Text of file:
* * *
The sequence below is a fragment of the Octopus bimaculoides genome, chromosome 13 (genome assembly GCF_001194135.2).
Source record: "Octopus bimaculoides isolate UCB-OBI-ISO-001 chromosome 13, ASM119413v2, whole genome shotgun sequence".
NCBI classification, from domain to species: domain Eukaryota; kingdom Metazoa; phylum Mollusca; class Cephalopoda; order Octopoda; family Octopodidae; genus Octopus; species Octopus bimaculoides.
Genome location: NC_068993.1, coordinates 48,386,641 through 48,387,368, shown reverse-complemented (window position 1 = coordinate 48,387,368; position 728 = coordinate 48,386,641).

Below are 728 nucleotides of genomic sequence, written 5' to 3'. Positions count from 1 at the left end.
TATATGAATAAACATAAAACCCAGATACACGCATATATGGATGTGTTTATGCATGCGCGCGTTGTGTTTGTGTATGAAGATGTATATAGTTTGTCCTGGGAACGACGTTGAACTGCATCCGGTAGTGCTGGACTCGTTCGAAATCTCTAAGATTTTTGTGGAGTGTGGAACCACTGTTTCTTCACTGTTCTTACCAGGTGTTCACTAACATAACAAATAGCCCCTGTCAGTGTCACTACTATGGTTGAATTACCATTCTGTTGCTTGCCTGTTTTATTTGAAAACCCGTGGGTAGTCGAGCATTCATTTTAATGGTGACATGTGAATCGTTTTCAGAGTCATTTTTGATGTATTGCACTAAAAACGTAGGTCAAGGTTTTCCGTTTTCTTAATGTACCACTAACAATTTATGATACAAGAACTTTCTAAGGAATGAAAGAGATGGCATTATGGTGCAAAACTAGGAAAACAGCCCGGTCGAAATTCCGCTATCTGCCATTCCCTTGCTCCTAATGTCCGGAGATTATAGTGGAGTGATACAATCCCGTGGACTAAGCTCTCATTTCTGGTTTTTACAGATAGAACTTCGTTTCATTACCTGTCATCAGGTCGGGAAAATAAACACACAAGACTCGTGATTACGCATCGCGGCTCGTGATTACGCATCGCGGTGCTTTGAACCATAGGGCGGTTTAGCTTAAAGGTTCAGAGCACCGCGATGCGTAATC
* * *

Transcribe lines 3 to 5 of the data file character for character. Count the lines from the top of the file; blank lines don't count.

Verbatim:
NCBI classification, from domain to species: domain Eukaryota; kingdom Metazoa; phylum Mollusca; class Cephalopoda; order Octopoda; family Octopodidae; genus Octopus; species Octopus bimaculoides.
Genome location: NC_068993.1, coordinates 48,386,641 through 48,387,368, shown reverse-complemented (window position 1 = coordinate 48,387,368; position 728 = coordinate 48,386,641).

Below are 728 nucleotides of genomic sequence, written 5' to 3'. Positions count from 1 at the left end.